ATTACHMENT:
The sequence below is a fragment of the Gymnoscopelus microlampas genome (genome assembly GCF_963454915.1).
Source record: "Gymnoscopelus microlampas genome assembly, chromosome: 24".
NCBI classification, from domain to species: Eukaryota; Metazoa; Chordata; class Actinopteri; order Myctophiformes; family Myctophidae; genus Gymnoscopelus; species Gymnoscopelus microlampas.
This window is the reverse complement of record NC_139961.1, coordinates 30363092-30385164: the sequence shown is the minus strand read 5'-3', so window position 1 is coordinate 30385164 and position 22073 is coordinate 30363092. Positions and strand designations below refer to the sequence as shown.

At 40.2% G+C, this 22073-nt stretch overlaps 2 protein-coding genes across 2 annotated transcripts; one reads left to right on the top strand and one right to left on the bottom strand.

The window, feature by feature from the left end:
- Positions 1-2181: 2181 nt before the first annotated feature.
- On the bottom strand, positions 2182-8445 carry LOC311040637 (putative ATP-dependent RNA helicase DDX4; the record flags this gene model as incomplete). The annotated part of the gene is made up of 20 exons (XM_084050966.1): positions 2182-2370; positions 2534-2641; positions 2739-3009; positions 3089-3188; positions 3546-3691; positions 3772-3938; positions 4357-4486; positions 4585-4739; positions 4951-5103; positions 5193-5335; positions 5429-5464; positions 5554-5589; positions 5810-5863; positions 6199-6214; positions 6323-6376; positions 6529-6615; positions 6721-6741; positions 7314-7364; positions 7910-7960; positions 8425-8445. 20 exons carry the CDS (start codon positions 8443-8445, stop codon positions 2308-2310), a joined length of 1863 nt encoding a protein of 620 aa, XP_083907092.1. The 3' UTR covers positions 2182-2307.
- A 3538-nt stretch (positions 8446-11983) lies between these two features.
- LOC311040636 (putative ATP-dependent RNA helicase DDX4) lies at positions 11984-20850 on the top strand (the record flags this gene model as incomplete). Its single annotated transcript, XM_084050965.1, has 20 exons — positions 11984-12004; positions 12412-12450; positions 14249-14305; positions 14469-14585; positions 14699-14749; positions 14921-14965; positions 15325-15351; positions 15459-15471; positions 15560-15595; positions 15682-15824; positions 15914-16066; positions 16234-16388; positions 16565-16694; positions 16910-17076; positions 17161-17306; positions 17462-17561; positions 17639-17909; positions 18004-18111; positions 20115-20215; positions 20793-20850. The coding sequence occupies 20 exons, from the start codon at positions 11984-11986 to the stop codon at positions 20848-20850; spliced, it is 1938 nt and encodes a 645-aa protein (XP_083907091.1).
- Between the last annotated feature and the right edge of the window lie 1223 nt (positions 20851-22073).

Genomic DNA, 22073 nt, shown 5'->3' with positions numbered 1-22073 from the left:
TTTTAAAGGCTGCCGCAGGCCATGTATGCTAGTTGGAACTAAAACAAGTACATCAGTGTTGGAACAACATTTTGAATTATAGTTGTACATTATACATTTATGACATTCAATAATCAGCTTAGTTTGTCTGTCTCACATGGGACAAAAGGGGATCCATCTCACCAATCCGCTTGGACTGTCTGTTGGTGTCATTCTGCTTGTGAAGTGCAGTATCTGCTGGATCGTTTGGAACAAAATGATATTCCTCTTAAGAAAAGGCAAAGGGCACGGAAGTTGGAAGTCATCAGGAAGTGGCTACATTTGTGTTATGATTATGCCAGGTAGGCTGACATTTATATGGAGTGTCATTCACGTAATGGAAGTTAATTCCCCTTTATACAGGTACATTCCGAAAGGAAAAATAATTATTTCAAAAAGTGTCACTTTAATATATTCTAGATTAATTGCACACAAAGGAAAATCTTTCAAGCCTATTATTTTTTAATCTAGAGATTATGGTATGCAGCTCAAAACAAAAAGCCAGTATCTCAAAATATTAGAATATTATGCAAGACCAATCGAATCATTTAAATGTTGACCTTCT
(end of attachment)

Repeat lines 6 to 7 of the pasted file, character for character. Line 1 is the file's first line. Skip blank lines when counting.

The window, feature by feature from the left end:
- Positions 1-2181: 2181 nt before the first annotated feature.